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Pinball / Flipper Football

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"Burn that goalie!"

"C'mon! Kick the fucking ball!"

Flipper Football is a 1996 arcade pinball game from Capcom Pinball. It was designed by Bryan Hansen and Python Anghelo, with illustrations by Hugh Van Zanten.

Flipper Football was promoted as an "electromechanical replica" of Association Football, a claim that it fully lives up to. Instead of the overinflated scores and objective-based gameplay in most pinball games, the player simply tries to score the most goals against the opposing team. While the crowds cheer and cuss, move the pinball up the playfield, knock down the dropdown targets to open an opportunity, then shoot the ball into the goal before they pop back up. Draining the ball counts as a goal against the player, and the game ends when the clock runs out. The game supports up to six people, placing them into teams against each other.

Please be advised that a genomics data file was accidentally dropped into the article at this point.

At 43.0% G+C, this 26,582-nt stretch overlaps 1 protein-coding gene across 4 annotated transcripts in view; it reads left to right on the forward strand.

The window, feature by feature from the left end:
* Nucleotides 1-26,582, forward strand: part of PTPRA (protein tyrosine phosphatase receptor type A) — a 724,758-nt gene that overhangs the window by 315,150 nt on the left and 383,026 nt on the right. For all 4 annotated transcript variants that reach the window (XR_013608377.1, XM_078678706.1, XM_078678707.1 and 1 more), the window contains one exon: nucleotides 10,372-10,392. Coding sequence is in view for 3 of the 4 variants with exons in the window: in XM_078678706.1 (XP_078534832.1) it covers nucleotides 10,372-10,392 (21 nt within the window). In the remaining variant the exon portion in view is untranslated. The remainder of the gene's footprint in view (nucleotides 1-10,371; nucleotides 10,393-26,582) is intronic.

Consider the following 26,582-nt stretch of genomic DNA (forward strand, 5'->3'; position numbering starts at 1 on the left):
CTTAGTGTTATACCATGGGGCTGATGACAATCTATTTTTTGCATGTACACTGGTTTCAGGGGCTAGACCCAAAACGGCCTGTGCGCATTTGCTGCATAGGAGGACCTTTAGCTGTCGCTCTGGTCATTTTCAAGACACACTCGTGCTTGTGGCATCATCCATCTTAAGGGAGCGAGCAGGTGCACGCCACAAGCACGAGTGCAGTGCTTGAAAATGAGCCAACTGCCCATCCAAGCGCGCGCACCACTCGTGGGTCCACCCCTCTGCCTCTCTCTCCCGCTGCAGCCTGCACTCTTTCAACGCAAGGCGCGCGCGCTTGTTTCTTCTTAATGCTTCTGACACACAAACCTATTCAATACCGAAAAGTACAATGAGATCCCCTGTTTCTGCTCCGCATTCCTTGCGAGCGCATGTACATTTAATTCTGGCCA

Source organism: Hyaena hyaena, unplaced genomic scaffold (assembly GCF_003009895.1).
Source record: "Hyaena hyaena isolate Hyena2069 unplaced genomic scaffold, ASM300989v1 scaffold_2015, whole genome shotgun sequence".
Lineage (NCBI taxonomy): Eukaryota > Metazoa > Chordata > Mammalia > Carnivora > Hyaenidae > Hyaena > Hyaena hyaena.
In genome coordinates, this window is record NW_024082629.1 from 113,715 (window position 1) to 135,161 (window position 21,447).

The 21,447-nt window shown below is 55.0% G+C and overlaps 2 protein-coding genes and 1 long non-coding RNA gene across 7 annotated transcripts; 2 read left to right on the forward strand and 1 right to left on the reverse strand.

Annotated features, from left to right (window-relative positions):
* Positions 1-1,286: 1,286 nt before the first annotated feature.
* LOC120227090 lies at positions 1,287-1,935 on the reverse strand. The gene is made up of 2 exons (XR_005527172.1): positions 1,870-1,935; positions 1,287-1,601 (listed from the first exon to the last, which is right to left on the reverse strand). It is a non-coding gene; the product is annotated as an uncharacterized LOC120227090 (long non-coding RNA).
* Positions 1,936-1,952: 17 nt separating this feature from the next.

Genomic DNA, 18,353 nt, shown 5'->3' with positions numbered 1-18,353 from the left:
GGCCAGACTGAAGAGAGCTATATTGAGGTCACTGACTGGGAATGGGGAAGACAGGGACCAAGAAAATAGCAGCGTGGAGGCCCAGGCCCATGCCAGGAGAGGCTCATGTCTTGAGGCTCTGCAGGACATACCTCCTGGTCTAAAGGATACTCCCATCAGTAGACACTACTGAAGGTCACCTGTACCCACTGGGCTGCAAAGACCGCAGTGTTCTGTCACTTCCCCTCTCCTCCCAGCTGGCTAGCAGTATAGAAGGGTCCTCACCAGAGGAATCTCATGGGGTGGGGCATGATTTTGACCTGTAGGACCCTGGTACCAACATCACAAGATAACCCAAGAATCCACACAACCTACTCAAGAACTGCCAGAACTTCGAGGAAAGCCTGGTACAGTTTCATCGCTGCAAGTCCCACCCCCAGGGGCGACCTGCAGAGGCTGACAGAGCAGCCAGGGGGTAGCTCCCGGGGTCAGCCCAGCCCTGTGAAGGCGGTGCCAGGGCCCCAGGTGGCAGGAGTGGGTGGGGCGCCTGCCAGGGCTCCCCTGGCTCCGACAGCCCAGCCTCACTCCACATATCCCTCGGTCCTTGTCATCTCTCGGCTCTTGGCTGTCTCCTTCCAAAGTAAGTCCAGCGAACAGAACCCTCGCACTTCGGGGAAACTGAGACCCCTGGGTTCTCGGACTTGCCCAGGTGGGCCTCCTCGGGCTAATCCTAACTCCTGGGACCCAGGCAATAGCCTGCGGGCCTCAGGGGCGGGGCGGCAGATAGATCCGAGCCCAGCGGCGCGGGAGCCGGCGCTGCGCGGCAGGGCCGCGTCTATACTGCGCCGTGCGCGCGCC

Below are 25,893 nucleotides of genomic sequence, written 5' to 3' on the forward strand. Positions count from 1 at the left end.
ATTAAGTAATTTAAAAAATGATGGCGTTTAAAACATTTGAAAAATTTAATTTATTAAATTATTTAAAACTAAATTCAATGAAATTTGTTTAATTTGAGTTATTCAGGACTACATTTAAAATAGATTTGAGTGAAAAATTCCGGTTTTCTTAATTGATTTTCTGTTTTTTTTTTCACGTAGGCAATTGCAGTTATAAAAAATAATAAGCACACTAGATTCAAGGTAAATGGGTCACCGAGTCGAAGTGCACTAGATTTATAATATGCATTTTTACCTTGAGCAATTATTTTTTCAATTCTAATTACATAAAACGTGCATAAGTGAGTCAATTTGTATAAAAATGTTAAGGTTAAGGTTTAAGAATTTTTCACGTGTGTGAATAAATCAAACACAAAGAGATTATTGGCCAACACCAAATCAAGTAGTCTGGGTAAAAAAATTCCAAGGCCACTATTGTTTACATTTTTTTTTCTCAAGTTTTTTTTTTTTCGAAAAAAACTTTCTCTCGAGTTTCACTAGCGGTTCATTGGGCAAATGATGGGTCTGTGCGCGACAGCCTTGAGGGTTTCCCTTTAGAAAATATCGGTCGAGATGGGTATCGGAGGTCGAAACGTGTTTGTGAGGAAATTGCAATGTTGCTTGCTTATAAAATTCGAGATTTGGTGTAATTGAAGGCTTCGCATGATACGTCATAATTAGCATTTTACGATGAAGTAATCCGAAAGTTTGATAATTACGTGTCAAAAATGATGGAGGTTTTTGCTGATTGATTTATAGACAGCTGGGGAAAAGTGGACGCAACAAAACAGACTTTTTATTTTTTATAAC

By all accounts, having multiple players makes Flipper Football a terrific and rowdy party game, accurately recreating the wild frenzy of a soccer match. However, uneven teams almost always led to blowouts, while the single-player experience was simply too dull and unorthodox for most players. In the end, only 750 machines were made before the company closed its pinball division, leaving Flipper Football a memorable (if foul-mouthed) coda to Capcom Pinball's history.

Flipper Football demonstrates the following tropes:

  • Adjustable Censorship: For the authentic soccer experience, the game includes "Adult Mode", complete with profane sound and video effects.
    Spectator: "Hey, you! Shit-for-head!"
  • Animation Bump: The animated displays in Flipper Football are noticeably more detailed and richer than those of most other pinball games of the time.